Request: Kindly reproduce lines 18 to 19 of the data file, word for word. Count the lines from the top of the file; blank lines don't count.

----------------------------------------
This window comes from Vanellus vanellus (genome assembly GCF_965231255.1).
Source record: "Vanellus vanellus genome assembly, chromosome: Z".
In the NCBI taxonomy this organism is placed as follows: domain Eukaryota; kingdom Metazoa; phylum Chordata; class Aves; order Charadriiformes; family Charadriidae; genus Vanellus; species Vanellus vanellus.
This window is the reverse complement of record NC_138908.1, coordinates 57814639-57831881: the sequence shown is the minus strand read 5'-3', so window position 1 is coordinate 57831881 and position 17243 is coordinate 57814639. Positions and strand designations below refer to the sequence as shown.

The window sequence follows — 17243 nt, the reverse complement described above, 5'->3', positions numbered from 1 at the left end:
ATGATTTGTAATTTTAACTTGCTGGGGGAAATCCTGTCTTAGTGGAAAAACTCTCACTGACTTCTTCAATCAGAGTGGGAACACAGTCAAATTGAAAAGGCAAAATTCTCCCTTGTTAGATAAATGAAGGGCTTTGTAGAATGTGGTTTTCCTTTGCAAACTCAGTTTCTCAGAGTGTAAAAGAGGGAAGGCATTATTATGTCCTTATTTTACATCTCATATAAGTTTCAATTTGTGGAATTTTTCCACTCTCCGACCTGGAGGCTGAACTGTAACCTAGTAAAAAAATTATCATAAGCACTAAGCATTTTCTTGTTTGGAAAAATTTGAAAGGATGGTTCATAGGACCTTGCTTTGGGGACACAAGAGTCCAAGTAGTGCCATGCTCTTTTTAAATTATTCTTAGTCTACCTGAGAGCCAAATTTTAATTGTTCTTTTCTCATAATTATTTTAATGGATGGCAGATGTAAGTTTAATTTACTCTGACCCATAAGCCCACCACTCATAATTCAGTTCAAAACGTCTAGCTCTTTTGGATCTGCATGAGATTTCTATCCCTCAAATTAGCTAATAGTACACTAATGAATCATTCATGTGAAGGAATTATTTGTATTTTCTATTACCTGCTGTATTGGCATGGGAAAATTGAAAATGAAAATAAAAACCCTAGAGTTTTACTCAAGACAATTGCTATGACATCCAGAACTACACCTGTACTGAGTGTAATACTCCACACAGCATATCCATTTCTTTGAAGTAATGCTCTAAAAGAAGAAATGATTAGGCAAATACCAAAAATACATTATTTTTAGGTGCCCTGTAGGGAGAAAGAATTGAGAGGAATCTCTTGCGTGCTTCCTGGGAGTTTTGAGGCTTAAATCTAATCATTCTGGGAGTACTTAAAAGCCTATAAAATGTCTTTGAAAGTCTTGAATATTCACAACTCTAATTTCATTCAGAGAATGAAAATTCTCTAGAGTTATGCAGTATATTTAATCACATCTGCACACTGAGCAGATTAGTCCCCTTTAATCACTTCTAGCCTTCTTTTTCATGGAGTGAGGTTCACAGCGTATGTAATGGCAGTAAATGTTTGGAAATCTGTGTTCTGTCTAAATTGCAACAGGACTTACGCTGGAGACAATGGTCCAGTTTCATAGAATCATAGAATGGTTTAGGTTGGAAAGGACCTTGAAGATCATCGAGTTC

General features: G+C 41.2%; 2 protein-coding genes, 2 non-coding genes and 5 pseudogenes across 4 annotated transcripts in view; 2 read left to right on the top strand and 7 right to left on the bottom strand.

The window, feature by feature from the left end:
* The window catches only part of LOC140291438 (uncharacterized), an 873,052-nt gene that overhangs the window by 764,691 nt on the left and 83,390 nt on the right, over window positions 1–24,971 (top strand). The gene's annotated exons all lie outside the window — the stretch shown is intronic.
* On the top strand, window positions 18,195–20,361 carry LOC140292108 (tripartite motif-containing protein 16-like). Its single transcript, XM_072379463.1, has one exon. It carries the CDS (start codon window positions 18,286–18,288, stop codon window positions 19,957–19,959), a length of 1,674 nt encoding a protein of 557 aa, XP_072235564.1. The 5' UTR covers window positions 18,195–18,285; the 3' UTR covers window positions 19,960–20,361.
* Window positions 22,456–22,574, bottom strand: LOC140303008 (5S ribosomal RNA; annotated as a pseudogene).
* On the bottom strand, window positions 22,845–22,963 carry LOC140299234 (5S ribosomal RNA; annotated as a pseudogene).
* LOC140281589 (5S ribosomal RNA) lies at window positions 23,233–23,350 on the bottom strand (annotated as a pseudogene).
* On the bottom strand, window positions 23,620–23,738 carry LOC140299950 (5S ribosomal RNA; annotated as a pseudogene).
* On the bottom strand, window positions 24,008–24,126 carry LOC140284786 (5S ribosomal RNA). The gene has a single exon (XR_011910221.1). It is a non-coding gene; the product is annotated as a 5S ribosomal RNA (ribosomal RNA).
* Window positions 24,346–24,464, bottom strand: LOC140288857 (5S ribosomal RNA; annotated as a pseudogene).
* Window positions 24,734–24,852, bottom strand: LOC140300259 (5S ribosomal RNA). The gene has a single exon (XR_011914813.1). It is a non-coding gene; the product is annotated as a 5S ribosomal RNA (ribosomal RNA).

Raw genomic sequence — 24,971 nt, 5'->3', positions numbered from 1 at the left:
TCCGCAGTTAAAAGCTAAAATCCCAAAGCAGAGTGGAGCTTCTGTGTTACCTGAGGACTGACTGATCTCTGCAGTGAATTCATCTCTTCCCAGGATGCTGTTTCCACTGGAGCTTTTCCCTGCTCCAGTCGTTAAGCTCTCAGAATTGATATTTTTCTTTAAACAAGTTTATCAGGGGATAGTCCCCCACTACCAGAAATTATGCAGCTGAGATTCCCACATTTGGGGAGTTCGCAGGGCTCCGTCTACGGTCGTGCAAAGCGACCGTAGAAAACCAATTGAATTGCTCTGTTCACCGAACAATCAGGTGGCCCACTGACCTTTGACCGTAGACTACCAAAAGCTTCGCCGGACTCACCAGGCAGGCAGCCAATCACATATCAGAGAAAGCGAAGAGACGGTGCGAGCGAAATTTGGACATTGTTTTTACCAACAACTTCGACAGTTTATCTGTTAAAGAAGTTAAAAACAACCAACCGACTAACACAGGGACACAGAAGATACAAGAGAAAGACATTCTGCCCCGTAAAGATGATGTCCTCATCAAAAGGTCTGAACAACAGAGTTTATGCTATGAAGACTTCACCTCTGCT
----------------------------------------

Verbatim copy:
Raw genomic sequence — 24,971 nt, 5'->3', positions numbered from 1 at the left:
TCCGCAGTTAAAAGCTAAAATCCCAAAGCAGAGTGGAGCTTCTGTGTTACCTGAGGACTGACTGATCTCTGCAGTGAATTCATCTCTTCCCAGGATGCTGTTTCCACTGGAGCTTTTCCCTGCTCCAGTCGTTAAGCTCTCAGAATTGATATTTTTCTTTAAACAAGTTTATCAGGGGATAGTCCCCCACTACCAGAAATTATGCAGCTGAGATTCCCACATTTGGGGAGTTCGCAGGGCTCCGTCTACGGTCGTGCAAAGCGACCGTAGAAAACCAATTGAATTGCTCTGTTCACCGAACAATCAGGTGGCCCACTGACCTTTGACCGTAGACTACCAAAAGCTTCGCCGGACTCACCAGGCAGGCAGCCAATCACATATCAGAGAAAGCGAAGAGACGGTGCGAGCGAAATTTGGACATTGTTTTTACCAACAACTTCGACAGTTTATCTGTTAAAGAAGTTAAAAACAACCAACCGACTAACACAGGGACACAGAAGATACAAGAGAAAGACATTCTGCCCCGTAAAGATGATGTCCTCATCAAAAGGTCTGAACAACAGAGTTTATGCTATGAAGACTTCACCTCTGCT